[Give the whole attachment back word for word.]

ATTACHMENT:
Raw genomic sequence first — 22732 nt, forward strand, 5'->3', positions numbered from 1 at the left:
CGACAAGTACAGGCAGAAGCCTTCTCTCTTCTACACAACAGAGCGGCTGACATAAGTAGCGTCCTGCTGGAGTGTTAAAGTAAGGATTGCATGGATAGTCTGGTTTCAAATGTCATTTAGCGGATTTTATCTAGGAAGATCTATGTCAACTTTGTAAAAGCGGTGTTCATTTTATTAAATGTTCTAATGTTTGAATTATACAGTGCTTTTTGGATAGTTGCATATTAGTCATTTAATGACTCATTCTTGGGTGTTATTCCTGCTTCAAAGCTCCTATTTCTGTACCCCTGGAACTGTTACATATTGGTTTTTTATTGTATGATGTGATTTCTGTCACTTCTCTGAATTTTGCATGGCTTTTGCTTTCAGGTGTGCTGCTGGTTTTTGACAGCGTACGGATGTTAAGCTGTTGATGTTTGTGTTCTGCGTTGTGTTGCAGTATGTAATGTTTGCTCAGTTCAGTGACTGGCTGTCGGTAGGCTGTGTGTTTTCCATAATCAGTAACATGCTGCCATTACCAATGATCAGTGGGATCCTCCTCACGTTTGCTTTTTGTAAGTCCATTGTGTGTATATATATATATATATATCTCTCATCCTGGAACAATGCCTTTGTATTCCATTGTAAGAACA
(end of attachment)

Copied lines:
Raw genomic sequence first — 22732 nt, forward strand, 5'->3', positions numbered from 1 at the left:
CGACAAGTACAGGCAGAAGCCTTCTCTCTTCTACACAACAGAGCGGCTGACATAAGTAGCGTCCTGCTGGAGTGTTAAAGTAAGGATTGCATGGATAGTCTGGTTTCAAATGTCATTTAGCGGATTTTATCTAGGAAGATCTATGTCAACTTTGTAAAAGCGGTGTTCATTTTATTAAATGTTCTAATGTTTGAATTATACAGTGCTTTTTGGATAGTTGCATATTAGTCATTTAATGACTCATTCTTGGGTGTTATTCCTGCTTCAAAGCTCCTATTTCTGTACCCCTGGAACTGTTACATATTGGTTTTTTATTGTATGATGTGATTTCTGTCACTTCTCTGAATTTTGCATGGCTTTTGCTTTCAGGTGTGCTGCTGGTTTTTGACAGCGTACGGATGTTAAGCTGTTGATGTTTGTGTTCTGCGTTGTGTTGCAGTATGTAATGTTTGCTCAGTTCAGTGACTGGCTGTCGGTAGGCTGTGTGTTTTCCATAATCAGTAACATGCTGCCATTACCAATGATCAGTGGGATCCTCCTCACGTTTGCTTTTTGTAAGTCCATTGTGTGTATATATATATATATATATCTCTCATCCTGGAACAATGCCTTTGTATTCCATTGTAAGAACA